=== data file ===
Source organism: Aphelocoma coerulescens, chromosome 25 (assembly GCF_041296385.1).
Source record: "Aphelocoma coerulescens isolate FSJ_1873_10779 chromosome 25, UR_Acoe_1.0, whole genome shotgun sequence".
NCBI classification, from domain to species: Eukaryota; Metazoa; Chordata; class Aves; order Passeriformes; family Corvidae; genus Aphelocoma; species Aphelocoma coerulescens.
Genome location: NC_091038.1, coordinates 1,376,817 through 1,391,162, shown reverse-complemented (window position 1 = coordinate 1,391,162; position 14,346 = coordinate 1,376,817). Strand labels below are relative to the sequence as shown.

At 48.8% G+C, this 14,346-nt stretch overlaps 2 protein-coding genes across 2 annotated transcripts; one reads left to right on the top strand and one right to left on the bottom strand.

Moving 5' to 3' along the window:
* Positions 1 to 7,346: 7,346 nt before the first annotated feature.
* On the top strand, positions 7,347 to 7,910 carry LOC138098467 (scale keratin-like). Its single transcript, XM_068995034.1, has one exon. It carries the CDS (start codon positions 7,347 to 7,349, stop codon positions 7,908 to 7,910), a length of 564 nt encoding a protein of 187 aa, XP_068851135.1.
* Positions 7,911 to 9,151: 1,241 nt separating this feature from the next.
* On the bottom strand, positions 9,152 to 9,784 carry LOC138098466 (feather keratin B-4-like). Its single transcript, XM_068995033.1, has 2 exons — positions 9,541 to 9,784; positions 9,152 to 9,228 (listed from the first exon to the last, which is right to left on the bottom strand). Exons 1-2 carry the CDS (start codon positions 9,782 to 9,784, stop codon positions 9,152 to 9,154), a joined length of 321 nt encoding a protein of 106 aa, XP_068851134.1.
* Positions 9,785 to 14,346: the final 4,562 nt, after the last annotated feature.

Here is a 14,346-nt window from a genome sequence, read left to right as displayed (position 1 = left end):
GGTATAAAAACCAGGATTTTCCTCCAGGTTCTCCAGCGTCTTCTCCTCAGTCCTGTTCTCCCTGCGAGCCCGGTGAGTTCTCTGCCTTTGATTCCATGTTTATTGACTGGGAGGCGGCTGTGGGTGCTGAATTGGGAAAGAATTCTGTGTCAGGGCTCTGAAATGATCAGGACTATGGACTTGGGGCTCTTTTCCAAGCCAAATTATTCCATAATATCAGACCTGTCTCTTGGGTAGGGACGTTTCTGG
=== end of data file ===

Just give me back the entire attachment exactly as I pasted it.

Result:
Source organism: Aphelocoma coerulescens, chromosome 25 (assembly GCF_041296385.1).
Source record: "Aphelocoma coerulescens isolate FSJ_1873_10779 chromosome 25, UR_Acoe_1.0, whole genome shotgun sequence".
NCBI classification, from domain to species: Eukaryota; Metazoa; Chordata; class Aves; order Passeriformes; family Corvidae; genus Aphelocoma; species Aphelocoma coerulescens.
Genome location: NC_091038.1, coordinates 1,376,817 through 1,391,162, shown reverse-complemented (window position 1 = coordinate 1,391,162; position 14,346 = coordinate 1,376,817). Strand labels below are relative to the sequence as shown.

At 48.8% G+C, this 14,346-nt stretch overlaps 2 protein-coding genes across 2 annotated transcripts; one reads left to right on the top strand and one right to left on the bottom strand.

Moving 5' to 3' along the window:
* Positions 1 to 7,346: 7,346 nt before the first annotated feature.
* On the top strand, positions 7,347 to 7,910 carry LOC138098467 (scale keratin-like). Its single transcript, XM_068995034.1, has one exon. It carries the CDS (start codon positions 7,347 to 7,349, stop codon positions 7,908 to 7,910), a length of 564 nt encoding a protein of 187 aa, XP_068851135.1.
* Positions 7,911 to 9,151: 1,241 nt separating this feature from the next.
* On the bottom strand, positions 9,152 to 9,784 carry LOC138098466 (feather keratin B-4-like). Its single transcript, XM_068995033.1, has 2 exons — positions 9,541 to 9,784; positions 9,152 to 9,228 (listed from the first exon to the last, which is right to left on the bottom strand). Exons 1-2 carry the CDS (start codon positions 9,782 to 9,784, stop codon positions 9,152 to 9,154), a joined length of 321 nt encoding a protein of 106 aa, XP_068851134.1.
* Positions 9,785 to 14,346: the final 4,562 nt, after the last annotated feature.

Here is a 14,346-nt window from a genome sequence, read left to right as displayed (position 1 = left end):
GGTATAAAAACCAGGATTTTCCTCCAGGTTCTCCAGCGTCTTCTCCTCAGTCCTGTTCTCCCTGCGAGCCCGGTGAGTTCTCTGCCTTTGATTCCATGTTTATTGACTGGGAGGCGGCTGTGGGTGCTGAATTGGGAAAGAATTCTGTGTCAGGGCTCTGAAATGATCAGGACTATGGACTTGGGGCTCTTTTCCAAGCCAAATTATTCCATAATATCAGACCTGTCTCTTGGGTAGGGACGTTTCTGG